Comstock's magazine 0519 - May 2019 - Page 59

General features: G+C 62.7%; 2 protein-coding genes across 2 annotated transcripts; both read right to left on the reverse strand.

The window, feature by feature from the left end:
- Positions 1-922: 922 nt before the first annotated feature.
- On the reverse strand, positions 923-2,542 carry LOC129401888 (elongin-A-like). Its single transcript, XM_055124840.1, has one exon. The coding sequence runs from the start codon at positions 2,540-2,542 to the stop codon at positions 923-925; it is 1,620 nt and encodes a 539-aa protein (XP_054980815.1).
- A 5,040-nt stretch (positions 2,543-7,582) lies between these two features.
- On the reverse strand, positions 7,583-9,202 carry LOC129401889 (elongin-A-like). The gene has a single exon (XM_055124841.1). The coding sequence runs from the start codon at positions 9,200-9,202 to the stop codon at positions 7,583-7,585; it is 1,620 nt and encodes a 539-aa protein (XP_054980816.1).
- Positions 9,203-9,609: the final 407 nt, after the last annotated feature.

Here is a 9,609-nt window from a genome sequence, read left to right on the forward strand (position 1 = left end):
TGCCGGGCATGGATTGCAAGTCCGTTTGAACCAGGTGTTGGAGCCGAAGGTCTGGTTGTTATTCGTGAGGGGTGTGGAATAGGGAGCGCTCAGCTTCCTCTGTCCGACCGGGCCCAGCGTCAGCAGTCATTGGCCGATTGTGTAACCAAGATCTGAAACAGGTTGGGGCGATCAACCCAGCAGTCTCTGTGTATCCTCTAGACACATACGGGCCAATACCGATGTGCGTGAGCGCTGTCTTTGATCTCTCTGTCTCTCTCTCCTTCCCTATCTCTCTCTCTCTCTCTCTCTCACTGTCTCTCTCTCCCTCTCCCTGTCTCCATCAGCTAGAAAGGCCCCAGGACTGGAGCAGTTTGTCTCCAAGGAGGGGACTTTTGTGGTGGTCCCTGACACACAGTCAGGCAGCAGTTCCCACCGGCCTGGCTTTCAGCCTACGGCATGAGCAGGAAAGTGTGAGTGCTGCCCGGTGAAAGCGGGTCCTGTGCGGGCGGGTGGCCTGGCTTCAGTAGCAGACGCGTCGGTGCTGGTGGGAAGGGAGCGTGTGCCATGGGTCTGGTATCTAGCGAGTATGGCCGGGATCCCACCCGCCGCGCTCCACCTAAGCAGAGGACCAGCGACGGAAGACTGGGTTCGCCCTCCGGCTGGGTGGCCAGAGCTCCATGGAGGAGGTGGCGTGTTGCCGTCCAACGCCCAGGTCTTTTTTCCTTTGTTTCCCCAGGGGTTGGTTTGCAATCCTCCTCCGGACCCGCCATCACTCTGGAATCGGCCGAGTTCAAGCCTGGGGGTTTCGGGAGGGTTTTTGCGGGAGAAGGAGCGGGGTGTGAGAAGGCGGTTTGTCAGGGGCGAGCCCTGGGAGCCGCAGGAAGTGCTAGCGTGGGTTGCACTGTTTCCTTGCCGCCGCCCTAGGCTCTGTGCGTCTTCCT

THE PLAN Since its public kick-off in September 2017, the Creative Edge team — which includes the Sacramento Metropolitan Arts Commission and the Sacramento Region Community Foun- dation — has conducted two town halls, 10 community fo- rums, 57 discussion groups, 66 interviews, surveys of 1,709 residents, and a sweeping review of the city’s arts and cul- ture. “This was an effort to dig deep into the community to find out a number of things,” says Ulich. “What’s the sup- port in the city for growing the creative economy? What’s the status of our arts and culture? And what are the recom- mendations on how to move forward, to make this a great city that grows with the arts?” A telephone survey of 725 residents found that 92 per- cent considered the arts either “somewhat” or “very import- ant.” Perhaps more surprisingly, most wanted to put their money where their mouth is: 73 percent supported an annu- al citywide tax to support the arts. To determine the state of Sacramento’s art and culture sector, the Creative Edge Steering Committee used an ex- ternal benchmarking metric, the Creative Vitality Index, to gauge how Sacramento stacks up against other cities. The score takes into account factors like revenue from cultural nonprofit organizations, artists’ incomes and the number of jobs in creative professions like music and photography. A CVI of 1.0 is the national average; Sacramento scored 1.15, lagging behind benchmark cities like Austin (2.55), Port- land (3.06) and Denver (3.52). To boost the CVI, the plan has six goals: Goal 1: Support arts education. The Creative Edge plan notes that 88 percent of Sacramentans “agree on the impor- tance of arts education, and it is the #1 priority for online survey participants.” Yet they also found that only 42 per- cent of children participate in the arts in school. There’s work to do. Goal 2: Advance cultural equity. “We have a tendency to fund the well-oiled machines — the symphonies, the op- eras, the ballets,” says Ulich. “The smaller organizations that are serving our diverse population tend to be left out.” Goal 3: Grow the creative economy, which defines art more broadly than just the obvious examples of paint- ings and sculptures. For example, Visit Sacramento only has one person — actually, a half-time person — work- ing on a film division. “Filming in Sacramento is some- thing that’s very top of mind for the city right now,” says Testa, especially in the wake of the 2017 Sacramen- to-based film “Lady Bird.” “As an organization, we don’t May 2019 | 59